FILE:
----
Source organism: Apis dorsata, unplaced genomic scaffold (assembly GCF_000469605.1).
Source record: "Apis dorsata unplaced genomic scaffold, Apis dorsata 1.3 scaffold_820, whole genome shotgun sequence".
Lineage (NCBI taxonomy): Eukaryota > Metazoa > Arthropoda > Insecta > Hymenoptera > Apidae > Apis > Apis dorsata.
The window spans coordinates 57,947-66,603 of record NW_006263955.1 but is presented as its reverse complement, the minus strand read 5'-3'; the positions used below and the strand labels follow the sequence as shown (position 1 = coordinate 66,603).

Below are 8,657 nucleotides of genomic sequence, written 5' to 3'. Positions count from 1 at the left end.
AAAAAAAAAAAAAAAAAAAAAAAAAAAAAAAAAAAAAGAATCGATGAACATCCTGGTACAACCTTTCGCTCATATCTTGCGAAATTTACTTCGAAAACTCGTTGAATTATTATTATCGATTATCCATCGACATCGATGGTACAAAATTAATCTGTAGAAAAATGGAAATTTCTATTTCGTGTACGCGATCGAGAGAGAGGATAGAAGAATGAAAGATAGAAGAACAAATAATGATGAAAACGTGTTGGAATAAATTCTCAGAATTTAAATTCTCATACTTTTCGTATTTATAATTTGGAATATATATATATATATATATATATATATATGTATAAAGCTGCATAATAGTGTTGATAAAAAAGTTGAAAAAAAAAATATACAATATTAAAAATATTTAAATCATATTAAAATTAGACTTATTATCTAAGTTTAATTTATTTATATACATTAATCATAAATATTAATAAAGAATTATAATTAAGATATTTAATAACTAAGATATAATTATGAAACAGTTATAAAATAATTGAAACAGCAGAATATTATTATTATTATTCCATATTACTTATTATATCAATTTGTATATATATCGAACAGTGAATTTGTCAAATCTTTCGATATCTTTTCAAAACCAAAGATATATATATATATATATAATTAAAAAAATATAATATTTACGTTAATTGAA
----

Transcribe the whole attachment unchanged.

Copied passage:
Source organism: Apis dorsata, unplaced genomic scaffold (assembly GCF_000469605.1).
Source record: "Apis dorsata unplaced genomic scaffold, Apis dorsata 1.3 scaffold_820, whole genome shotgun sequence".
Lineage (NCBI taxonomy): Eukaryota > Metazoa > Arthropoda > Insecta > Hymenoptera > Apidae > Apis > Apis dorsata.
The window spans coordinates 57,947-66,603 of record NW_006263955.1 but is presented as its reverse complement, the minus strand read 5'-3'; the positions used below and the strand labels follow the sequence as shown (position 1 = coordinate 66,603).

Below are 8,657 nucleotides of genomic sequence, written 5' to 3'. Positions count from 1 at the left end.
AAAAAAAAAAAAAAAAAAAAAAAAAAAAAAAAAAAAAGAATCGATGAACATCCTGGTACAACCTTTCGCTCATATCTTGCGAAATTTACTTCGAAAACTCGTTGAATTATTATTATCGATTATCCATCGACATCGATGGTACAAAATTAATCTGTAGAAAAATGGAAATTTCTATTTCGTGTACGCGATCGAGAGAGAGGATAGAAGAATGAAAGATAGAAGAACAAATAATGATGAAAACGTGTTGGAATAAATTCTCAGAATTTAAATTCTCATACTTTTCGTATTTATAATTTGGAATATATATATATATATATATATATATATATGTATAAAGCTGCATAATAGTGTTGATAAAAAAGTTGAAAAAAAAAATATACAATATTAAAAATATTTAAATCATATTAAAATTAGACTTATTATCTAAGTTTAATTTATTTATATACATTAATCATAAATATTAATAAAGAATTATAATTAAGATATTTAATAACTAAGATATAATTATGAAACAGTTATAAAATAATTGAAACAGCAGAATATTATTATTATTATTCCATATTACTTATTATATCAATTTGTATATATATCGAACAGTGAATTTGTCAAATCTTTCGATATCTTTTCAAAACCAAAGATATATATATATATATATAATTAAAAAAATATAATATTTACGTTAATTGAA